that is to convince voters that a trump presidency would be downright awful for women, minorities, and other important demographic groups that matter in the election, especially pro-democrat. listen how clinton framed it this morning when calling in to a los angeles times editorial board. sec. clinton: the whole idea of "playing the woman card," which he charged i was doing, and by extension, other women, has lit a fire under women across the country. i think it is because they see in his attacks on the or on megyn kelly or on carly fiorina, or whoever else he is attacking at the moment, a much more broad attack on them. john: mark, hillary clinton has gone after trump in two different ways. she has gone after the loose cannon, attacking him on his
policies being bad for constituency groups. which is most effective, and does she even have to choose? mark: i am torn on this from talking to strategists in both parties who say on the one hand, trump is such a target rich environment for clinton to start to define him, and it's hard to choose. maybe it is better to figure out which one works. some say, now is the time to define him, focus on that. in the end, economics will be the best thing. she is going to need to show people that trump would not be starting a good economy. part of it is to talk about his record as a business person. in the end, that is what is going to define it. she will talk about how she can help the economy and he can't. john: in conventional politics, you pick a frame and decide the
one way that you go after your opponent in that frame. i have a feeling that, i don't know which is better, but i don't think they are going to choose. they will use multiple frames. they have a little time. they want to do this soon, but i have a month or so to test out some things, do some polling. having tried a number of frames, tie it all up in a ball. for mitt romney, they went after him on budget things, deportation and said, he is not in it for you. mark: it will say trump is not acceptable, just the statements that he's made, his record -- unacceptable. trump is going to come after her trump is going to come after her as crooked and old politics. some of her aides have already been interviewed in the fbi
investigation. you can bet trump will be talking about that. but the look in race essentially wrapped up. hillary clinton creeping closer to the delicate finish line. her attention will turn in earnest to the party convention this summer. both are in july. republicans gather first in cleveland from 18-21. after that, back-to-back weeks, the democrats need in philadelphia from the 2-28. republicans are meeting at quicken loans arena, or the cavaliers play. democrat day will be at the wells fargo center, some court for the for the sixers . sixers. both hold 20,000 people for sports, but big venues. john, what do you think a clinton and trump convention look like? john: to start, there's no question that the conventional wisdom has been flipped on its head. in the conventional widsom, republicans were headed for a disaster contested convention, riots in the street, and that philadelphia would be a love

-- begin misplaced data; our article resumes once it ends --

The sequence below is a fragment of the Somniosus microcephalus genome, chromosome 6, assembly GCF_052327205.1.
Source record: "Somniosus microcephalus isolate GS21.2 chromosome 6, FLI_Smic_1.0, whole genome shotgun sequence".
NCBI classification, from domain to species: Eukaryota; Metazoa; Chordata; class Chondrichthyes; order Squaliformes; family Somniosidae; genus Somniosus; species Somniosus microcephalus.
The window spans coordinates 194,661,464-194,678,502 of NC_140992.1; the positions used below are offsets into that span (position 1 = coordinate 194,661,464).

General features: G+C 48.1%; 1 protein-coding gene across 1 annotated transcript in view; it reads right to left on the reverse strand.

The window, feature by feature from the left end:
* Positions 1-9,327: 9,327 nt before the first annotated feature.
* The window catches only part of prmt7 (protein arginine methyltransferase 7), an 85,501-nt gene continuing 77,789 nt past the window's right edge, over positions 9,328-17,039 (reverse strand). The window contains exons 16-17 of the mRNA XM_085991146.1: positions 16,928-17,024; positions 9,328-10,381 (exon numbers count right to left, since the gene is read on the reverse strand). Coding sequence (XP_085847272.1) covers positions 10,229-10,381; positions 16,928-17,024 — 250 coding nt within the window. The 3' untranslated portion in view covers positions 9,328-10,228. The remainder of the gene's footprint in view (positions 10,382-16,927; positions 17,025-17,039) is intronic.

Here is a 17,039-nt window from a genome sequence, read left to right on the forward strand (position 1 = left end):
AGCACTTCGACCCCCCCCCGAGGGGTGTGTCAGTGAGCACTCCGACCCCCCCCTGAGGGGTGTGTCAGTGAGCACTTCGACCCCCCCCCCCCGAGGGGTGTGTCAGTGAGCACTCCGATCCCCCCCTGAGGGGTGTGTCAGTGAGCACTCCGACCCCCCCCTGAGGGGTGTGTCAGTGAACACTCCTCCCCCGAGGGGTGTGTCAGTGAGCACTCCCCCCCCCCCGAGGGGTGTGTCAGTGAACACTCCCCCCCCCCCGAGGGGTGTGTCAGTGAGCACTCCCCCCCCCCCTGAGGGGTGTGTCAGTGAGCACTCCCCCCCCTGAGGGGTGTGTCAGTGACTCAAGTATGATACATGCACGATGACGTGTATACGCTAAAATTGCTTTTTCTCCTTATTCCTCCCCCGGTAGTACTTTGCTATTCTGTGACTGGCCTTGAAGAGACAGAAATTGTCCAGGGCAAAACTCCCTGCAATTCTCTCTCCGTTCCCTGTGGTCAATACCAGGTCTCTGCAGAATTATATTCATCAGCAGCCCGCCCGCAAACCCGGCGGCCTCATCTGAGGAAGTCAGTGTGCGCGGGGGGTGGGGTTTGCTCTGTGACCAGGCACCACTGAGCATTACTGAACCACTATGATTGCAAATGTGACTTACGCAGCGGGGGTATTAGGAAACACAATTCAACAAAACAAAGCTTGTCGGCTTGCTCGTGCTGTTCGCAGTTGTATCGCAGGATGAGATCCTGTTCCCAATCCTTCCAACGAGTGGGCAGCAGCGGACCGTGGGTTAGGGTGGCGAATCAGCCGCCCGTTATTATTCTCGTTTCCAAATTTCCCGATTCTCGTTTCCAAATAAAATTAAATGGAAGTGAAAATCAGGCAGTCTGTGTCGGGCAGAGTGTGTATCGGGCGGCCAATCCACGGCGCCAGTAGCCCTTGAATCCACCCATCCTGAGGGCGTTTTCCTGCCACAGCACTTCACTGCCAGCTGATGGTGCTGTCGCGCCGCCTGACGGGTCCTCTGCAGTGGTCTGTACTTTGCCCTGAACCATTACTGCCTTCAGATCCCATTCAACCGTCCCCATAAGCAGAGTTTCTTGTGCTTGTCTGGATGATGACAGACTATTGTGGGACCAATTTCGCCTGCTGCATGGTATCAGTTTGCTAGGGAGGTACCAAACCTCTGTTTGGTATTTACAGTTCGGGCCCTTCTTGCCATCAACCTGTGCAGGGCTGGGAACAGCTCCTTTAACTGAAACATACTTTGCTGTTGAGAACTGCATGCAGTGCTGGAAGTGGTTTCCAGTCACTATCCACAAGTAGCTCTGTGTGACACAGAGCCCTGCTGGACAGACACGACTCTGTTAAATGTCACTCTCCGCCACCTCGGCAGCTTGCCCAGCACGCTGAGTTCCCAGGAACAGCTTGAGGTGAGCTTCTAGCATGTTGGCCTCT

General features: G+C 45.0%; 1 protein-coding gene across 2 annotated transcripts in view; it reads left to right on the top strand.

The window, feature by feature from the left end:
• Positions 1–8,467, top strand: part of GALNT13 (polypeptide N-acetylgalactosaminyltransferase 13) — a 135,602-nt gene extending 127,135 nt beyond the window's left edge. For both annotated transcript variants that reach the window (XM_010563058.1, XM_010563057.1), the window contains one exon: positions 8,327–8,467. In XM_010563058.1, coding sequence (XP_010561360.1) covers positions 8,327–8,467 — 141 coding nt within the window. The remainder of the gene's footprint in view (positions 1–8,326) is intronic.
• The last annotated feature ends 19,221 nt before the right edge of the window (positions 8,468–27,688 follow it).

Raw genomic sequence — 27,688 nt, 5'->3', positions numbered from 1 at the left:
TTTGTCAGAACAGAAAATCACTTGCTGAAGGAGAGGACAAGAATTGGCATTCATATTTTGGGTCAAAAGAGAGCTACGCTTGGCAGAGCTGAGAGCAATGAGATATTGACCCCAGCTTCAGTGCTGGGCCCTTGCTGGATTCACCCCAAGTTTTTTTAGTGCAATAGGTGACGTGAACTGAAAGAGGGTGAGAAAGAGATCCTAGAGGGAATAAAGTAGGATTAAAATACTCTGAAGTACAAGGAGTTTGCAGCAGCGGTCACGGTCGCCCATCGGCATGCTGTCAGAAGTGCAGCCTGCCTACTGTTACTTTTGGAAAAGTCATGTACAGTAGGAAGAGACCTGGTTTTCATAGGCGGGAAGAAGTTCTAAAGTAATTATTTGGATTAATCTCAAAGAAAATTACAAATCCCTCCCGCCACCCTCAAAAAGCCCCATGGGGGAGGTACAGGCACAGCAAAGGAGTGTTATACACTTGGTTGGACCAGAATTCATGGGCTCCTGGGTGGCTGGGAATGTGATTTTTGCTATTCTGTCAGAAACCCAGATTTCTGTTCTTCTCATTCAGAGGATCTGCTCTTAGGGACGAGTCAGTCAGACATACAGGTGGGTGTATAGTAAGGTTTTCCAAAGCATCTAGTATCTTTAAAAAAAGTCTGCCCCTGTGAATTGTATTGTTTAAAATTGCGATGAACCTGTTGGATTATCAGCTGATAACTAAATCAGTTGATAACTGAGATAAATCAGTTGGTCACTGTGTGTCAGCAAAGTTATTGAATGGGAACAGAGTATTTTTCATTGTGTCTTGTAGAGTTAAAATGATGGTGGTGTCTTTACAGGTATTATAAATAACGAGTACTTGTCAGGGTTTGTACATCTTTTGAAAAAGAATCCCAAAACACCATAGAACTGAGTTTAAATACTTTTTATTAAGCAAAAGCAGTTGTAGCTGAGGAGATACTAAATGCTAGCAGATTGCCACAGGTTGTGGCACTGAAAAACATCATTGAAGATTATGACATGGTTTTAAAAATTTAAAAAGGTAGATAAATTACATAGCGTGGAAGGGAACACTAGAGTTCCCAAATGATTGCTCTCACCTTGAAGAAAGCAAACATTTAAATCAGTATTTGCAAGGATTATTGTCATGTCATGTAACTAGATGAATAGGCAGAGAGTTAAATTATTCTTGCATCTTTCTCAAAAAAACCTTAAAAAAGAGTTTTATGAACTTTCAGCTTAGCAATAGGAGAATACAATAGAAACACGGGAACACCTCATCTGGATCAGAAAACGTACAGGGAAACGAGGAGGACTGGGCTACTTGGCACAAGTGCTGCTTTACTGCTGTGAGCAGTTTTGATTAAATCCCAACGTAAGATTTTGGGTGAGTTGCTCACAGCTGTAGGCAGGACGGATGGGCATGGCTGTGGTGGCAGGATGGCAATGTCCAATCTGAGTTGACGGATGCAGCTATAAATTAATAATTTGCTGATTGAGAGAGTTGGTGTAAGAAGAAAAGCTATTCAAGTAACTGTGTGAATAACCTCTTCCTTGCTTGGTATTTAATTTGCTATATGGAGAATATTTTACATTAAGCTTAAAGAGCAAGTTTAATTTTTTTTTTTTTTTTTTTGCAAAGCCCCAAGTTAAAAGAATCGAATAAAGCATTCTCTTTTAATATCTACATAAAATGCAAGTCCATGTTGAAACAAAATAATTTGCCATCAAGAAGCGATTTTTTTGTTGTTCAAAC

fest. but it looks like philadelphia will be a contested convention and we won't have one of those in cleveland. the republican one is harder to manage given the chaos in the party. even though they have uprooted the spectacle of a contested convention, it will be harder in cleveland than hillary and bernie to get it together. mark: what will happen between now and then, but now you have the specter of paul ryan. the guy who is supposed to be in charge of the convention, speculation is going to revive. brian is doing this because he wants to still stop trump can be the vehicle to do that. -- can't be the vehicle to do that. the democratic convention is potentially going to be a showcase for people testifying on behalf of hillary clinton, just as they did in boston for mitt romney. they talked about romney's work
with people he knew. you'll see some of that. clinton has tried to do this in the past. here are people hillary clinton has touched. john: bernie sanders remains the wildcard. how he handles it matters a lot. up next, a man that is close with paul ryan. along with fabled gop strategist mary matalin. we will talk about the news of the day and much, much more after this. ♪
trump. joining us from chicago to talk line this developing story is mary matalin an influential , republicans strategist. here in our studio, dan senor, long-time friend and advisor to the speaker. dan, i will start with you, you are not the horses mouth but you have a lot of encounters with the horse's mouth. tell us what is going to the speaker's mind at this moment when donald trump is trying to unify the party and the speaker seems to not be on board. dan: he believes it is incumbent upon donald trump to unify the party. it is not called ryan's job to do that, not mitch mcconnell's job. it is the presumptive nominee's job to unify the party. he was struck by these calls for party unity, that people should just fall in line. which he is not, in principle, he is not against getting behind a unifying figure. but if there is some sort of apprehension about unity right now, that is donald trump's job.